------------------------------------------------------------------------
-- A library for working with dependently typed syntax
-- Nils Anders Danielsson
------------------------------------------------------------------------

-- This library is leaning heavily on two of Conor McBride's papers:
--
-- * Type-Preserving Renaming and Substitution.
--
-- * Outrageous but Meaningful Coincidences: Dependent type-safe
--   syntax and evaluation.

-- This module gives a brief overview of the modules in the library.

module README where

------------------------------------------------------------------------
-- The library

-- Contexts, variables, context morphisms, context extensions, etc.

import deBruijn.Context

-- Parallel substitutions (defined using an inductive family).

import deBruijn.Substitution.Data.Basics

-- A map function for the substitutions.

import deBruijn.Substitution.Data.Map

-- Some simple substitution combinators. (Given a term type which
-- supports weakening and transformation of variables to terms various
-- substitutions are defined and various lemmas proved.)

import deBruijn.Substitution.Data.Simple

-- Given an operation which applies a substitution to a term,
-- satisfying some properties, more operations and lemmas are
-- defined/proved.
--
-- (This module reexports various other modules.)

import deBruijn.Substitution.Data.Application

-- A module which repackages (and reexports) the development under
-- deBruijn.Substitution.Data.

import deBruijn.Substitution.Data

-- Some modules mirroring the development under
-- deBruijn.Substitution.Data, but using substitutions defined as
-- functions rather than data.
--
-- The functional version of substitutions is in some respects easier
-- to work with than the one based on data, but in other respects more
-- awkward. I maintain both developments so that they can be compared.

import deBruijn.Substitution.Function.Basics
import deBruijn.Substitution.Function.Map
import deBruijn.Substitution.Function.Simple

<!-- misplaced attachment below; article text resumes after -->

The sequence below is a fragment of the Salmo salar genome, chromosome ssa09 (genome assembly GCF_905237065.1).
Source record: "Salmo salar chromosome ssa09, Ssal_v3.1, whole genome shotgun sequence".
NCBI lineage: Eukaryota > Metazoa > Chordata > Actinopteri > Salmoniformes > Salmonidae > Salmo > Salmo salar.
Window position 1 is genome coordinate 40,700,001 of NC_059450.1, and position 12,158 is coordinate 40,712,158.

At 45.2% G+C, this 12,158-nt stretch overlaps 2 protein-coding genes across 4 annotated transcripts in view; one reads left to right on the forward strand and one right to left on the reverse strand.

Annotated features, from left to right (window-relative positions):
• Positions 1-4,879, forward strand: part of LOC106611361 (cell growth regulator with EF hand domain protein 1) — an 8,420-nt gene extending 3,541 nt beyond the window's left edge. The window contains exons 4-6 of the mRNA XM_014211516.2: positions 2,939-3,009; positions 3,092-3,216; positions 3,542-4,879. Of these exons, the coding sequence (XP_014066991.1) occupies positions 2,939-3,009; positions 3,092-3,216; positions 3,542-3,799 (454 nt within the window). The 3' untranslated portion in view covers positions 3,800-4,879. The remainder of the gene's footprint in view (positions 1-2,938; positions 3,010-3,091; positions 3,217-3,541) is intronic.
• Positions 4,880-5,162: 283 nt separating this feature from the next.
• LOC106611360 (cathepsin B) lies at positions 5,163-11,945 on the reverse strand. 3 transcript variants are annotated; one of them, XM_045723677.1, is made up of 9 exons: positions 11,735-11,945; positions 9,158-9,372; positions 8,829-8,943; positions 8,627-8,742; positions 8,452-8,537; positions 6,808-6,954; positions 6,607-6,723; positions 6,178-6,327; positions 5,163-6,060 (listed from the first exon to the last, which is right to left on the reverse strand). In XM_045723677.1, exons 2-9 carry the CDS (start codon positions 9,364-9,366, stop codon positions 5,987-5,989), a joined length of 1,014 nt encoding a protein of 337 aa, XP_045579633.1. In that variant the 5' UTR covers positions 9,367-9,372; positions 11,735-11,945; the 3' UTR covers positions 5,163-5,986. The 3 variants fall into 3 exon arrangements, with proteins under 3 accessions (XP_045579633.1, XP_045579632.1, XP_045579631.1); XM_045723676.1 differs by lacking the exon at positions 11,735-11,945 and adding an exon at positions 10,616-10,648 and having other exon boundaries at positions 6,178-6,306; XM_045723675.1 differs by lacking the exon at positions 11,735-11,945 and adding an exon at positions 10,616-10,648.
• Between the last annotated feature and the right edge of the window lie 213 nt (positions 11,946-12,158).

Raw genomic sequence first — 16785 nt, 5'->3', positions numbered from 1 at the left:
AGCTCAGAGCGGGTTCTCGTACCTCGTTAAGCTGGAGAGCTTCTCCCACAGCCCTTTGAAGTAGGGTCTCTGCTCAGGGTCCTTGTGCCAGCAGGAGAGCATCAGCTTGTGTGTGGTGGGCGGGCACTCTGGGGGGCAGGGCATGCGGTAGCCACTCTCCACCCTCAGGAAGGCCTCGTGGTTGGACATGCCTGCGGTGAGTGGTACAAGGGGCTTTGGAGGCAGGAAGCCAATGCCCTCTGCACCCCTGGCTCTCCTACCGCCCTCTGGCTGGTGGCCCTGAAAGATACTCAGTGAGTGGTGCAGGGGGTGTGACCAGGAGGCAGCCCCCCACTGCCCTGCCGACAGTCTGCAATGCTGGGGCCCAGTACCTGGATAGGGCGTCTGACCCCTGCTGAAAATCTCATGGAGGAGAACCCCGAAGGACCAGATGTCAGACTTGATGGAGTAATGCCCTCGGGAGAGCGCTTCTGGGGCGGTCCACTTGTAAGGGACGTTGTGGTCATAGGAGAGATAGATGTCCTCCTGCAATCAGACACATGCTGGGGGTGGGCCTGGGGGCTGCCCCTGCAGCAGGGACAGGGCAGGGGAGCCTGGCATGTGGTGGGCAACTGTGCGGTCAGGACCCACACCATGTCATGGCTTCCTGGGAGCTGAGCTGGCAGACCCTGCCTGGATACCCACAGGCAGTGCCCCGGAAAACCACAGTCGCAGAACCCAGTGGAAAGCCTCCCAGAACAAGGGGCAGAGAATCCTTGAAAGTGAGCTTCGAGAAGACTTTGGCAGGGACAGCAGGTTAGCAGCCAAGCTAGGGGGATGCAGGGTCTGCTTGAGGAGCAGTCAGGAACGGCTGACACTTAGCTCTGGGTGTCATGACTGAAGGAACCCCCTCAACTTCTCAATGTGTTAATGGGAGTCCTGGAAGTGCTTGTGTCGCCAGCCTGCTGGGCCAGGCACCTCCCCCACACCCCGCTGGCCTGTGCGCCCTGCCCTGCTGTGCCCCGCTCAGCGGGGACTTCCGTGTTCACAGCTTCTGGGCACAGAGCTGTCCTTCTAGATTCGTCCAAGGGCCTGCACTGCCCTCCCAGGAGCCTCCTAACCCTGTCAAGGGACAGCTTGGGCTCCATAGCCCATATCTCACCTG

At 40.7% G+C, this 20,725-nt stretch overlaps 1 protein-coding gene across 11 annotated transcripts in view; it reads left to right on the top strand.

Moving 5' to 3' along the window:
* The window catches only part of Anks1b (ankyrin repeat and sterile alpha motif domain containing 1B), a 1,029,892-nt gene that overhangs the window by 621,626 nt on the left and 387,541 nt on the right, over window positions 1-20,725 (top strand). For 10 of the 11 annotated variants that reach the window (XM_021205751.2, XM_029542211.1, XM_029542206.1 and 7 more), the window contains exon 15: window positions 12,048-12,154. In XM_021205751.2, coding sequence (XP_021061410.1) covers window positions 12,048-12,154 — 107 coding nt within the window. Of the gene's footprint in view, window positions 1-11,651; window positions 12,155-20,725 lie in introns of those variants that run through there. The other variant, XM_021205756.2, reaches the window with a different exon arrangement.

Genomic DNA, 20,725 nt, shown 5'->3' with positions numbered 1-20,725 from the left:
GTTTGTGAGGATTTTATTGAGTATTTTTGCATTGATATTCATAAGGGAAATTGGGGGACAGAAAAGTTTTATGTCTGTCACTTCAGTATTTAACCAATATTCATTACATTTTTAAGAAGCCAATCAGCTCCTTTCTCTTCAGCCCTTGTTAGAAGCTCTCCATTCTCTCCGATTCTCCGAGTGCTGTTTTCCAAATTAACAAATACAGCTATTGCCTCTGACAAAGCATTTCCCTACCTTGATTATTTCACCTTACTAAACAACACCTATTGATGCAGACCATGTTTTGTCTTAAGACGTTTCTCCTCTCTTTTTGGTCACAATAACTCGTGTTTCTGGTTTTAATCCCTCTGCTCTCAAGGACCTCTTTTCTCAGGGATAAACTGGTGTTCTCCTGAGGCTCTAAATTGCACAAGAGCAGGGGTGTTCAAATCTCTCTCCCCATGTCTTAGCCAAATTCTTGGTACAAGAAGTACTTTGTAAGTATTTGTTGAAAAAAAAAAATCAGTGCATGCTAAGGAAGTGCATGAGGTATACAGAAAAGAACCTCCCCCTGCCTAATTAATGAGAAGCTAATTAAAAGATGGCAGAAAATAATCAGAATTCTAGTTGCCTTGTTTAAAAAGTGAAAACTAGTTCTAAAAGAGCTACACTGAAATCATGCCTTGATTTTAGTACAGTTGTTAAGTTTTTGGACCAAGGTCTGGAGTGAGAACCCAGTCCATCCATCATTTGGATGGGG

-- The two definitions of substitutions are isomorphic (assuming
-- extensionality).

import deBruijn.Substitution.Isomorphic

------------------------------------------------------------------------
-- An example showing how the library can be used

-- A well-typed representation of a dependently typed language.

import README.DependentlyTyped.Term

-- Normal and neutral terms.

import README.DependentlyTyped.NormalForm

-- Instantiation of deBruijn.Substitution.Data for terms.

import README.DependentlyTyped.Term.Substitution

-- Instantiation of deBruijn.Substitution.Data for normal and neutral
-- terms.

import README.DependentlyTyped.NormalForm.Substitution

-- Normalisation by evaluation.

import README.DependentlyTyped.NBE

-- Various equality checkers (some complete, all sound).

import README.DependentlyTyped.Equality-checker

-- Raw terms.

import README.DependentlyTyped.Raw-term

-- A type-checker (sound).

import README.DependentlyTyped.Type-checker

-- An observation: There is a term without a corresponding syntactic
-- type (given some assumptions).

import README.DependentlyTyped.Term-without-type

-- Another observation: If the "Outrageous but Meaningful
-- Coincidences" approach is used to formalise a language, then you
-- can end up with an extensional type theory (with equality
-- reflection).

import README.DependentlyTyped.Extensional-type-theory

-- Inductively defined beta-eta-equality.

import README.DependentlyTyped.Beta-Eta

-- TODO: Add an untyped example.